Shifting identities of Bengali female learners in ESOL : a poststructuralist feminist exploration of classed, ‘raced’ and gender identities

Bonetti, Vivijana (2016) Shifting identities of Bengali female learners in ESOL : a poststructuralist feminist exploration of classed, ‘raced’ and gender identities. Doctoral thesis, London Metropolitan University.


This thesis explores the social construction of classed, ‘raced’ and gendered identities of Bengali female learners of ESOL (English for Speakers of other languages) from a post-structuralist feminist position. My research is conducted within the post-compulsory educational context, exploring how Bengali women construct identities in relation to educational experiences of learning English as a second language, and considering how Bengali women are positioned, in turn, by contemporary popular, academic and political discourses.

This study is intended to contribute to creating ‘a third space’, within which shifts in cultural meanings that occur through colonialisation and diaspora, offer possibilities for reworking and resisting notions of passivity, inactivity and docility assigned to women within popular and some white academic discourses (Hall, 1992; Khan, 1998; Gilroy, 1992; Spivak, 1999). To open up spaces for non-hegemonic readings of Bengali femininities I identified discursive strategies actively employed by Bengali women to trouble/unsettle dominant discourses that reduce Bengali women to ‘docile bodies’ (Foucault, 1979).

Applying a feminist post-structuralist framework has illuminated differences and similarities between, and within, Bengali women’s accounts of ESOL education, to substantiate the view that there is no one truth and no unitary subject. I also draw upon post-colonial, black feminist perspectives to argue that the voices from the margins that have traditionally been excluded from the knowledge making processes can bring into dispute the current discourses about ’race’, class, gender, culture, religion, patriarchy and femininity.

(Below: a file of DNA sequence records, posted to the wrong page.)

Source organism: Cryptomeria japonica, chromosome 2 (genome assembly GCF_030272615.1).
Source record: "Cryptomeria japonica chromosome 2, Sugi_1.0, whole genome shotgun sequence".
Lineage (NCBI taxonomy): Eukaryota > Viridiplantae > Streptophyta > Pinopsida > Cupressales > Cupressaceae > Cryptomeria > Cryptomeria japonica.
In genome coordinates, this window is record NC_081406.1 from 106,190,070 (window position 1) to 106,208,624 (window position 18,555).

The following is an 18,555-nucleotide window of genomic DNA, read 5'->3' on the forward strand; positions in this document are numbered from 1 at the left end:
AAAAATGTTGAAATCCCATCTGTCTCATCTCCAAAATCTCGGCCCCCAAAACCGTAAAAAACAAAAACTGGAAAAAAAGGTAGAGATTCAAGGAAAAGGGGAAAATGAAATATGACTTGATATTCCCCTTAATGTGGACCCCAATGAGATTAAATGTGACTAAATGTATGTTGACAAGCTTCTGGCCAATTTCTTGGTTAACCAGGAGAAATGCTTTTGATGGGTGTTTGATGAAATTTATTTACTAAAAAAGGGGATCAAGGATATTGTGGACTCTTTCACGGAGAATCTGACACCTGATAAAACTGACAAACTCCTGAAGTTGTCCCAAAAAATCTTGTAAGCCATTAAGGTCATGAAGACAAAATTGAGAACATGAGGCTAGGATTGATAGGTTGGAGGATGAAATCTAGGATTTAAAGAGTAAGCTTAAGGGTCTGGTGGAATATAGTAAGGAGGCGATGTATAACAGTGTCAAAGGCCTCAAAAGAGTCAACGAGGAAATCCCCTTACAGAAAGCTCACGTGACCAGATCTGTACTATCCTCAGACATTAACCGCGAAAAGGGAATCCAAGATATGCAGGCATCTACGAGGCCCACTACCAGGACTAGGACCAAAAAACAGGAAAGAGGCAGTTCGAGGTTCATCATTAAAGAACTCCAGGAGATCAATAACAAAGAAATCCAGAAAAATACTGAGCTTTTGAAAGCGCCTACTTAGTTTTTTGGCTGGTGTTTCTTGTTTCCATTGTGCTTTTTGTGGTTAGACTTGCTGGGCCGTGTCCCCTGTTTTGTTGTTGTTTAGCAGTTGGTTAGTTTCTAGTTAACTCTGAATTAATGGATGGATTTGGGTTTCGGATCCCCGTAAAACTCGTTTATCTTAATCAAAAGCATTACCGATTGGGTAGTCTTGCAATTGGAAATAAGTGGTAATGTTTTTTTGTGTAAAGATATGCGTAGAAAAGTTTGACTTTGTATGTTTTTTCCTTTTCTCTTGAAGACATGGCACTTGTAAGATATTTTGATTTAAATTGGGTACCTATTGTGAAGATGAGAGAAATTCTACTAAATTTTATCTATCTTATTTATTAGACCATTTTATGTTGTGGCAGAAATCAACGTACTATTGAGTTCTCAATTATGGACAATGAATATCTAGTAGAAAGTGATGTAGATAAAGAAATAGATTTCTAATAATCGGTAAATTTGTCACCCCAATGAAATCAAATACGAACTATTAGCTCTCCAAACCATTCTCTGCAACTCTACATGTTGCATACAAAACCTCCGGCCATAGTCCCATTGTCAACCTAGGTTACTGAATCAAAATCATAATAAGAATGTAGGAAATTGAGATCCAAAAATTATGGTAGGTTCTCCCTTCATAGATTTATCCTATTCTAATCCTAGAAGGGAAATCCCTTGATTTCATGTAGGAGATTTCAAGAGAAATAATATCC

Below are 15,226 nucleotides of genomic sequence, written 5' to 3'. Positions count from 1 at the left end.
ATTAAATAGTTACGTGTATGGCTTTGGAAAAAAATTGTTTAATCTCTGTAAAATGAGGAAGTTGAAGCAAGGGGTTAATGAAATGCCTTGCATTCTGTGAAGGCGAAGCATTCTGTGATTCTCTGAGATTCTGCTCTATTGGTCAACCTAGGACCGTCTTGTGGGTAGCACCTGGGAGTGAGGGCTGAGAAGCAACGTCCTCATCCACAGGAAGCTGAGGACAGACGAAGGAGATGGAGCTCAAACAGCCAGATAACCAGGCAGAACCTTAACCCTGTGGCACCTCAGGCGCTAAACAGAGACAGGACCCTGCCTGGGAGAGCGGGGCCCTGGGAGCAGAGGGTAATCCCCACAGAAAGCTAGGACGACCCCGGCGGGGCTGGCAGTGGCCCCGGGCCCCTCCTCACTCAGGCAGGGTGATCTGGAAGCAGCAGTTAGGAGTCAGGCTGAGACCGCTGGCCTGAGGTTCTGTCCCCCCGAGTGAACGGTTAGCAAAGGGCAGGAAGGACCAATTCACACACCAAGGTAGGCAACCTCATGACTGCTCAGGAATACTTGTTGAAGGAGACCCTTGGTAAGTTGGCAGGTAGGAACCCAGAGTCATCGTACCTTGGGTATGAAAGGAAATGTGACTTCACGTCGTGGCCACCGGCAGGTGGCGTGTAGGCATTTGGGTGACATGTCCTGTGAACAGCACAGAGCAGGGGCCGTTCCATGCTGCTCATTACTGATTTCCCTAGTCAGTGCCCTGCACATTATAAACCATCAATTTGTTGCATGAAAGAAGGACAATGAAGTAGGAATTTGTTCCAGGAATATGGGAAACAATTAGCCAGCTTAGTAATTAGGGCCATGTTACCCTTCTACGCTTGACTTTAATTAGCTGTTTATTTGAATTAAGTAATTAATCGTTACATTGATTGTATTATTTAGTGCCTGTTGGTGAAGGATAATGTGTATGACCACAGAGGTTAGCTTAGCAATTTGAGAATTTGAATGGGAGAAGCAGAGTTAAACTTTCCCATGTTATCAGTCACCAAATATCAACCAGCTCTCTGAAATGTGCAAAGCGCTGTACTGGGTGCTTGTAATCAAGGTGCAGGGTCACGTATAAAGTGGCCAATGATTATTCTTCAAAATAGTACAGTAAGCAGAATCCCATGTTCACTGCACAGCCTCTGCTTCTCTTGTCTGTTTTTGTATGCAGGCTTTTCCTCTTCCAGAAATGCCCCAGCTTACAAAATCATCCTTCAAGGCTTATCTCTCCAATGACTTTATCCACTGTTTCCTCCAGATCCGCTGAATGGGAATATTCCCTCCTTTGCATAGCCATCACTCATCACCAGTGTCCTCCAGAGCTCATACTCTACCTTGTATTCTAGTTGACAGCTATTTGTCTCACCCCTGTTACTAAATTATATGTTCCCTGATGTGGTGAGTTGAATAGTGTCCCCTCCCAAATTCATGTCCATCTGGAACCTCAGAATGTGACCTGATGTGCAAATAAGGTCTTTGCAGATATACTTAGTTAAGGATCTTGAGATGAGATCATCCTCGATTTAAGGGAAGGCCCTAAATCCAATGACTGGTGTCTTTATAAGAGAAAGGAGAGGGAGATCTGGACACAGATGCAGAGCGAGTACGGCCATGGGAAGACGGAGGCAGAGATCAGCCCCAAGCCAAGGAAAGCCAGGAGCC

The research was undertaken at two educational sites in East and central London over five years. In total, 20 Bengali female learners of ESOL participated in life history interviews over the period of 2 years. The sample was diverse in terms of age, class, education, employment, marital and maternal status. In addition, I also conducted one-to-one interviews with two members of teaching staff per institution.

I do not present my interpretations of Bengali female accounts of employment and education as ‘truth’ since post-structuralist approaches challenge the notion of singular truth for all South Asian women. Rather I present these accounts as alternative truths which expand and challenge deep-seated inequalities that position South Asian women as passive victims within existing, dominant oppressive discourses.

BonettiVivijana - EdD Full thesis.pdf - Published Version

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